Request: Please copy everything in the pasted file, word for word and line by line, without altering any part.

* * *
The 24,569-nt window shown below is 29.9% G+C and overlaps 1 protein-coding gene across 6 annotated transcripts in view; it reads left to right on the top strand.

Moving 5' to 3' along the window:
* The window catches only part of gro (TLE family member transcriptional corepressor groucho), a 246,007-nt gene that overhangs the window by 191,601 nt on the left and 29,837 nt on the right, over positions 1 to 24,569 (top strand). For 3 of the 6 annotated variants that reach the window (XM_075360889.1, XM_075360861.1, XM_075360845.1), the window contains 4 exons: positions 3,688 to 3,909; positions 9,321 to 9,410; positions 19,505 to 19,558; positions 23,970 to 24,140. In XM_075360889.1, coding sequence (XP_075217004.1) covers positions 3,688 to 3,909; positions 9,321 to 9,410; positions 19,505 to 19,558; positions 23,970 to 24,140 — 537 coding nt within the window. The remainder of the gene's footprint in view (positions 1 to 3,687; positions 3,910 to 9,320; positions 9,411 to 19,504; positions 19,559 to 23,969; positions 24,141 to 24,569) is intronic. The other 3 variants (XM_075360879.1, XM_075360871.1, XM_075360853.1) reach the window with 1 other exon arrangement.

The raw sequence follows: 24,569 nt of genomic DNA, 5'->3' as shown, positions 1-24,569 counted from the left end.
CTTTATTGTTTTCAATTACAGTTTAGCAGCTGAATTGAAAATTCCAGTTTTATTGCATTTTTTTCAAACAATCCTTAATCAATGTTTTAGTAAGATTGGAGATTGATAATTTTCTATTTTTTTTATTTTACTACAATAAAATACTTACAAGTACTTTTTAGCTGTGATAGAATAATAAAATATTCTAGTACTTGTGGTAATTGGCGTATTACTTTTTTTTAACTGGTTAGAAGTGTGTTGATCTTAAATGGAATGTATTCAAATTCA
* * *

The 24,569-nt window shown below is 29.9% G+C and overlaps 1 protein-coding gene across 6 annotated transcripts in view; it reads left to right on the top strand.

Moving 5' to 3' along the window:
* The window catches only part of gro (TLE family member transcriptional corepressor groucho), a 246,007-nt gene that overhangs the window by 191,601 nt on the left and 29,837 nt on the right, over positions 1 to 24,569 (top strand). For 3 of the 6 annotated variants that reach the window (XM_075360889.1, XM_075360861.1, XM_075360845.1), the window contains 4 exons: positions 3,688 to 3,909; positions 9,321 to 9,410; positions 19,505 to 19,558; positions 23,970 to 24,140. In XM_075360889.1, coding sequence (XP_075217004.1) covers positions 3,688 to 3,909; positions 9,321 to 9,410; positions 19,505 to 19,558; positions 23,970 to 24,140 — 537 coding nt within the window. The remainder of the gene's footprint in view (positions 1 to 3,687; positions 3,910 to 9,320; positions 9,411 to 19,504; positions 19,559 to 23,969; positions 24,141 to 24,569) is intronic. The other 3 variants (XM_075360879.1, XM_075360871.1, XM_075360853.1) reach the window with 1 other exon arrangement.

The raw sequence follows: 24,569 nt of genomic DNA, 5'->3' as shown, positions 1-24,569 counted from the left end.
CTTTATTGTTTTCAATTACAGTTTAGCAGCTGAATTGAAAATTCCAGTTTTATTGCATTTTTTTCAAACAATCCTTAATCAATGTTTTAGTAAGATTGGAGATTGATAATTTTCTATTTTTTTTATTTTACTACAATAAAATACTTACAAGTACTTTTTAGCTGTGATAGAATAATAAAATATTCTAGTACTTGTGGTAATTGGCGTATTACTTTTTTTTAACTGGTTAGAAGTGTGTTGATCTTAAATGGAATGTATTCAAATTCA